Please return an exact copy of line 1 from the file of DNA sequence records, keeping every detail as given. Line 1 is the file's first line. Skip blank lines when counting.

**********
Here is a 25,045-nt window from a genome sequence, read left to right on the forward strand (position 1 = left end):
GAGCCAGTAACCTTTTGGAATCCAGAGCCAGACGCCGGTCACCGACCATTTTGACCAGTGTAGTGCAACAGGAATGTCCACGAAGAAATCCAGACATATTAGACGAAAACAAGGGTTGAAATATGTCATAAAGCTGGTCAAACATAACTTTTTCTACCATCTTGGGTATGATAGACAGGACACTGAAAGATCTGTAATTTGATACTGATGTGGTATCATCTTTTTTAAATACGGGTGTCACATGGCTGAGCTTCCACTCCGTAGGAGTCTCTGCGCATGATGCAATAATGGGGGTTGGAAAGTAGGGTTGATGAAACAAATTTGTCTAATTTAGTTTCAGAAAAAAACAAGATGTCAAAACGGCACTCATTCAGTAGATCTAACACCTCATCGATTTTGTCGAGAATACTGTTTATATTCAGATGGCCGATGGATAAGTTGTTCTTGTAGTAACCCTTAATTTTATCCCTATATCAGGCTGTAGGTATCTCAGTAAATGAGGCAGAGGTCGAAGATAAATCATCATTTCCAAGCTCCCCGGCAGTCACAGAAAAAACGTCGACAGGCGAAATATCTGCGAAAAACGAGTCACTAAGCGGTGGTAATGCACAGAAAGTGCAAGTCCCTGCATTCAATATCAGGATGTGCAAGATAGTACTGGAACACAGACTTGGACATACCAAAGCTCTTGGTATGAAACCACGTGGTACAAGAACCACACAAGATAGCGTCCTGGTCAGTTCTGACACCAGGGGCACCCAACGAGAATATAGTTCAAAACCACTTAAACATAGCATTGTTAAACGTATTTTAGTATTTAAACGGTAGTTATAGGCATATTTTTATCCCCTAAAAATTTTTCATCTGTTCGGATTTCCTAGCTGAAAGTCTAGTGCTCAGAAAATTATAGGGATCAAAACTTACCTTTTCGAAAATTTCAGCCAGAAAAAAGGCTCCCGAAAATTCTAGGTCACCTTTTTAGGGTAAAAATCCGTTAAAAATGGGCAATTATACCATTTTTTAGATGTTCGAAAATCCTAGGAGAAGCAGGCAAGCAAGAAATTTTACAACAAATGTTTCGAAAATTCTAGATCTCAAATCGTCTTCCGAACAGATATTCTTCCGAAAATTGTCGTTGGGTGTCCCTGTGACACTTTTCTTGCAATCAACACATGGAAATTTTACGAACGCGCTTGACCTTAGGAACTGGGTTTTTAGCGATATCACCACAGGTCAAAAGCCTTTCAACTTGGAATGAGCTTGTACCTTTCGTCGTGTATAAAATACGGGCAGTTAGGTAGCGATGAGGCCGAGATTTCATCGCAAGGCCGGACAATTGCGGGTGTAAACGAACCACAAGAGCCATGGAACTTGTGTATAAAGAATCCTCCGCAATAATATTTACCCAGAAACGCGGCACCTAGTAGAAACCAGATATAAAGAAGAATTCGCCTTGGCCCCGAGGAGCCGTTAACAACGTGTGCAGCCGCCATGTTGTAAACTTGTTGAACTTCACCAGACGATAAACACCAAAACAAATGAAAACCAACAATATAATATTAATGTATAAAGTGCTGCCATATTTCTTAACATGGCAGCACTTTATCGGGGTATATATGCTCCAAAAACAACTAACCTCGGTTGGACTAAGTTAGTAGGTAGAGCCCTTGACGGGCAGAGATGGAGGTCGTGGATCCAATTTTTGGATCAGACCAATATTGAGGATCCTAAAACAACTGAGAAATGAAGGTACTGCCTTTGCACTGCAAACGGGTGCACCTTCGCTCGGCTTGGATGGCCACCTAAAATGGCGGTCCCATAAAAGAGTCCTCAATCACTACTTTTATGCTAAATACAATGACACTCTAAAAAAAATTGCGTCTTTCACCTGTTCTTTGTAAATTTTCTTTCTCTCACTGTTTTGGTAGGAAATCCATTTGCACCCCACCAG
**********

Here is a 25,045-nt window from a genome sequence, read left to right on the forward strand (position 1 = left end):